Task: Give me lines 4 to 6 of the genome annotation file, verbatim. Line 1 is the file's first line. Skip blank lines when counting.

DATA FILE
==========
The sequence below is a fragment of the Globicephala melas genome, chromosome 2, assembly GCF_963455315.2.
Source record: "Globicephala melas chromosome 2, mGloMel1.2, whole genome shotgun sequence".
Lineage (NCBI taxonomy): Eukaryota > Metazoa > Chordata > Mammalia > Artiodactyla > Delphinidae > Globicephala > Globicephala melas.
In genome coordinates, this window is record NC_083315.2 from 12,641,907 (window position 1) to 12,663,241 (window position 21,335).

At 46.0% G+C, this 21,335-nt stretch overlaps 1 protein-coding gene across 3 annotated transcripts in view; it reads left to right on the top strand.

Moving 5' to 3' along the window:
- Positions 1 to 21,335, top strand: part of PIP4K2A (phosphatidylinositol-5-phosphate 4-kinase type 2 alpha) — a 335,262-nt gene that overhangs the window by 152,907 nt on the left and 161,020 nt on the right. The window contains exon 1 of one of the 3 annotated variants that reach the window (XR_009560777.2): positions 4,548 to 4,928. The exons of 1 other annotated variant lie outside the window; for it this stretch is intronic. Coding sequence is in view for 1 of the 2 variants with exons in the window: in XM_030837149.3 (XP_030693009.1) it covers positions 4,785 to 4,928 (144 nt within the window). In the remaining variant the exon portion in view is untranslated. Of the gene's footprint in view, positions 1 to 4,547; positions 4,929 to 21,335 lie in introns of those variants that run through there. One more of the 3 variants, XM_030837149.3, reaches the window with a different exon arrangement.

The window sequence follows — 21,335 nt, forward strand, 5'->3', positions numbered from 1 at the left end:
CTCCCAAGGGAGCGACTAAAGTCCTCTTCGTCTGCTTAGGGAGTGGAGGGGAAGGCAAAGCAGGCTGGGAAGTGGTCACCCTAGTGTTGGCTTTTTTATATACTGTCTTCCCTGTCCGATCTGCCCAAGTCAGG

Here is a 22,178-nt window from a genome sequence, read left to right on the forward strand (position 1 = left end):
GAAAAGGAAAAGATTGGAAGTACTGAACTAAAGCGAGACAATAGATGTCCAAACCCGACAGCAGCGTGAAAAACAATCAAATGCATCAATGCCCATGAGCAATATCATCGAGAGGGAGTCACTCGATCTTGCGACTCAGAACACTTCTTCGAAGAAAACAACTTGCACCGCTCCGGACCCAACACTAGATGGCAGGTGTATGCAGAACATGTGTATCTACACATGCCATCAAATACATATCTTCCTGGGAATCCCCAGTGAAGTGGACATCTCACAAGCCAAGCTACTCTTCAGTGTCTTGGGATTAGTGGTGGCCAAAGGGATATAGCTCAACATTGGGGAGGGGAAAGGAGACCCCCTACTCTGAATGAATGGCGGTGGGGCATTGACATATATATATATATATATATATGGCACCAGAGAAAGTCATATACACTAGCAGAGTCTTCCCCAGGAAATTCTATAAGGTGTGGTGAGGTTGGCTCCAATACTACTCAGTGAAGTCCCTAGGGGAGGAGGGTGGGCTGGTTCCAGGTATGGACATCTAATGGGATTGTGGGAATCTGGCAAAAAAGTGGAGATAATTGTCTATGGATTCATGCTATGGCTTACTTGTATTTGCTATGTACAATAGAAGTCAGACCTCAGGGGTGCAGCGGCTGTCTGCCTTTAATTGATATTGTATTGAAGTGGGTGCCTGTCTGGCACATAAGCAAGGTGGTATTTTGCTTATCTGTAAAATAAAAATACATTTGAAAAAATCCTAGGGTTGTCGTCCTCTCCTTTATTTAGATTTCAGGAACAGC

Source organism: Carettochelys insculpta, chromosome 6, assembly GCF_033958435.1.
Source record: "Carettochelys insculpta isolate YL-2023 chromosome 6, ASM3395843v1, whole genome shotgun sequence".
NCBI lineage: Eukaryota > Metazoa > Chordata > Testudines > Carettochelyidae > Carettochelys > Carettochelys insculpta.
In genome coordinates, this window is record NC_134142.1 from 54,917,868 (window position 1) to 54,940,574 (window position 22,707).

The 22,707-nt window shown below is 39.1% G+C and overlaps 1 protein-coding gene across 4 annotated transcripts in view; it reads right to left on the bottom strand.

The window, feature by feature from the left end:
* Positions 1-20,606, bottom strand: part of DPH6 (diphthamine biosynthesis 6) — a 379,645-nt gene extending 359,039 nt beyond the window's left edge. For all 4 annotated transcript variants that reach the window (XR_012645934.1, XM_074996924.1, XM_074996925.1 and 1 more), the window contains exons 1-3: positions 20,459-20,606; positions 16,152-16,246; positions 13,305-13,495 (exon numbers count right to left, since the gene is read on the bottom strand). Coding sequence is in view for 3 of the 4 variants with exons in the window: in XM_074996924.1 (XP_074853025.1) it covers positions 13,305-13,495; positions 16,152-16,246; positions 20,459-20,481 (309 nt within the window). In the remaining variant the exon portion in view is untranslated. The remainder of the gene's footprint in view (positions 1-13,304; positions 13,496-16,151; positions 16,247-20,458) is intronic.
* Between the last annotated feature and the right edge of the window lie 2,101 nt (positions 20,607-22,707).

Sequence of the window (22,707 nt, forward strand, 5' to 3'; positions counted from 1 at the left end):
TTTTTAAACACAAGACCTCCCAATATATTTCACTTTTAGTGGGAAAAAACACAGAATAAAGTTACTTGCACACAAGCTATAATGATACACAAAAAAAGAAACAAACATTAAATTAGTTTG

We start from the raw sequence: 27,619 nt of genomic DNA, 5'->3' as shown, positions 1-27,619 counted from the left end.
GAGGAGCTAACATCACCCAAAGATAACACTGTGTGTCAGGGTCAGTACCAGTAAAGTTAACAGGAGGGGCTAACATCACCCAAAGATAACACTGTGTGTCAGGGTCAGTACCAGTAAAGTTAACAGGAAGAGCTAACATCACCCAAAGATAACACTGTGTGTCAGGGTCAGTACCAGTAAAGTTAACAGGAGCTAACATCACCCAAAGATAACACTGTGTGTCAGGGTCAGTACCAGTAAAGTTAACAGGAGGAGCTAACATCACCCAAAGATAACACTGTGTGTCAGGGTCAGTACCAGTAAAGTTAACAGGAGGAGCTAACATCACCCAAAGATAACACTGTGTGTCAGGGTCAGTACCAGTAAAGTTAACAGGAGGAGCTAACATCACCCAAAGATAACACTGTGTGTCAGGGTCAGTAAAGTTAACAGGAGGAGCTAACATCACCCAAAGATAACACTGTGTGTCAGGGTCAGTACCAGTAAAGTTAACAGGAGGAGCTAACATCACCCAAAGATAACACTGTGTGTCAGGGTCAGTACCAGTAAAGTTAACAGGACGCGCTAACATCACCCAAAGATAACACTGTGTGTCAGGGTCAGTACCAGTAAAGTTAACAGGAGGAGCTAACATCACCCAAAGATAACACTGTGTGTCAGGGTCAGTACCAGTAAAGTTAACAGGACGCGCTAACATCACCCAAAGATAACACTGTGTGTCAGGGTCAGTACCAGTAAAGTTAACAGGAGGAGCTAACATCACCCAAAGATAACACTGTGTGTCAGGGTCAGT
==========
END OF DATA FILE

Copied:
In genome coordinates, this window is record NC_083315.2 from 12,641,907 (window position 1) to 12,663,241 (window position 21,335).

At 46.0% G+C, this 21,335-nt stretch overlaps 1 protein-coding gene across 3 annotated transcripts in view; it reads left to right on the top strand.

Moving 5' to 3' along the window: